The Milky Way Galaxy has its own set of satellites - two relatively small galaxies with irregular shapes and packed with their own stars and presumably planets and, yes, moons.
They are commonly referred to as the “Magellanic Clouds,” named for the great 16th-century explorer Ferdinand Magellan.
I truly would like to tell you where to find them in the sky, but it would only do good if you were “down under.”
The Magellanic Clouds are visible from only the Southern Hemisphere. I’ve never been that far south; perhaps a reader has seen them and would send us a report.
The Magellanic Clouds appear as dim patches of light, like detached pieces of the Milky Way Band, requiring a dark, clear night. Unlike an earthly cloud, these move not with the wind, but round the sky with the stars, as the Earth spins.
The October 2012 issue of Sky and Telescope Magazine had an interesting story on the Magellanic Clouds. It states that recent studies have shown that they might not be satellites at all, but are just passing us by from far away. Some researchers postulate that they may have been ejected from the Andromeda Galaxy eons ago. If not orbiting the Milky Way now, they might find they like us and stay awhile - as the Milky Way’s gravity pulls them into orbital loops.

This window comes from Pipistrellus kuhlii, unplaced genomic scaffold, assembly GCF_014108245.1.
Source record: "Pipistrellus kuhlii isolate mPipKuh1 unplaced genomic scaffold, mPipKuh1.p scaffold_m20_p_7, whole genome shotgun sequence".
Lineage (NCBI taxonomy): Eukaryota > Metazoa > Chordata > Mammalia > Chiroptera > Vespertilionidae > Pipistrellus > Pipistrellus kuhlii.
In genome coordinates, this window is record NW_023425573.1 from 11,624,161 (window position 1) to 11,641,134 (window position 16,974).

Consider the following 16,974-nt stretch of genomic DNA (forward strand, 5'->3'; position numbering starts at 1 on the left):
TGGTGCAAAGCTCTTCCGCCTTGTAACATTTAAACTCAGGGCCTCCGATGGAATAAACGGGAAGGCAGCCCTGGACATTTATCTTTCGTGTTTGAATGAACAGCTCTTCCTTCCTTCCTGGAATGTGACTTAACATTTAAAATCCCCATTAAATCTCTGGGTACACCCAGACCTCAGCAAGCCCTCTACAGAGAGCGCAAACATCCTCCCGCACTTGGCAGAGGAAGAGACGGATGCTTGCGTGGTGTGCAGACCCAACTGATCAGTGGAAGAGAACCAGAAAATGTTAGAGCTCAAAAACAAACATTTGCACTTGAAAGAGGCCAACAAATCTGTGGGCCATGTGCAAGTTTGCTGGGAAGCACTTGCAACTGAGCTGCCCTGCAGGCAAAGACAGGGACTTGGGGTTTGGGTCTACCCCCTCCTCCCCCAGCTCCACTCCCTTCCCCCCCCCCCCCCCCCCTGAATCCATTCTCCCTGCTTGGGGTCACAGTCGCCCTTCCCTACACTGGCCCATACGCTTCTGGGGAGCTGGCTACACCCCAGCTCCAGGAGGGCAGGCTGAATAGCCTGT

Some suspect they were once one but went their separate ways. Another theory is that the clouds will end up getting much too friendly and be absorbed by the Milky Way. Now that would be pretty to see.
Radio telescopes have discovered a great arc of gas bridging the two Magellanic Clouds and stretched out in a long band across almost half the sky - invisible to unaided eyes.
They’re moving fast - around 750,000 mph - but given their immense distance, astronomers can barely detect their motion. They vary in size; the Large Magellanic Cloud is about 32,000 light years wide and some 160,000 light years distant. The Small Magellanic Cloud is around 13,000 light years across and about 200,000 light years away. In comparison, our Milky Way is approximately 1.6 million light years across. The clouds are about 75,000 light years apart.
First-quarter moon is on Oct. 21.
Keep looking up!